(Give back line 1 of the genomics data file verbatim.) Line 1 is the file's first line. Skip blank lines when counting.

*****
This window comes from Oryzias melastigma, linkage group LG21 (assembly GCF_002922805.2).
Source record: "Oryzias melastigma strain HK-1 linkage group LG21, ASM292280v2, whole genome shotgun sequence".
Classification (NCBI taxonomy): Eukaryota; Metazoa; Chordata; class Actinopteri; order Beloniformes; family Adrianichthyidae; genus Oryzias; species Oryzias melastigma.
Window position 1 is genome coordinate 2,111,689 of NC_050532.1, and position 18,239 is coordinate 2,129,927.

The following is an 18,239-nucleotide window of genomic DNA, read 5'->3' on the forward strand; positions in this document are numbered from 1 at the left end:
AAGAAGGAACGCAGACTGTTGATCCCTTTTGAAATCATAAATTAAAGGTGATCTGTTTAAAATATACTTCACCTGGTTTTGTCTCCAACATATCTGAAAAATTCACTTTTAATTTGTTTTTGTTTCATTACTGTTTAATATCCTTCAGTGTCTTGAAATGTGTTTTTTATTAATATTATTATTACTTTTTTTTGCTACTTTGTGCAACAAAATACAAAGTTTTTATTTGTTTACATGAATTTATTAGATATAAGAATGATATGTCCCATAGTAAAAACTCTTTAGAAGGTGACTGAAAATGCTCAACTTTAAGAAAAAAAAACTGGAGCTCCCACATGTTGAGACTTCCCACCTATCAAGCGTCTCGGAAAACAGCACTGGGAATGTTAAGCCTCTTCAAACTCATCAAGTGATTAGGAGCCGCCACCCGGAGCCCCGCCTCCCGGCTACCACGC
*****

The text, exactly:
This window comes from Oryzias melastigma, linkage group LG21 (assembly GCF_002922805.2).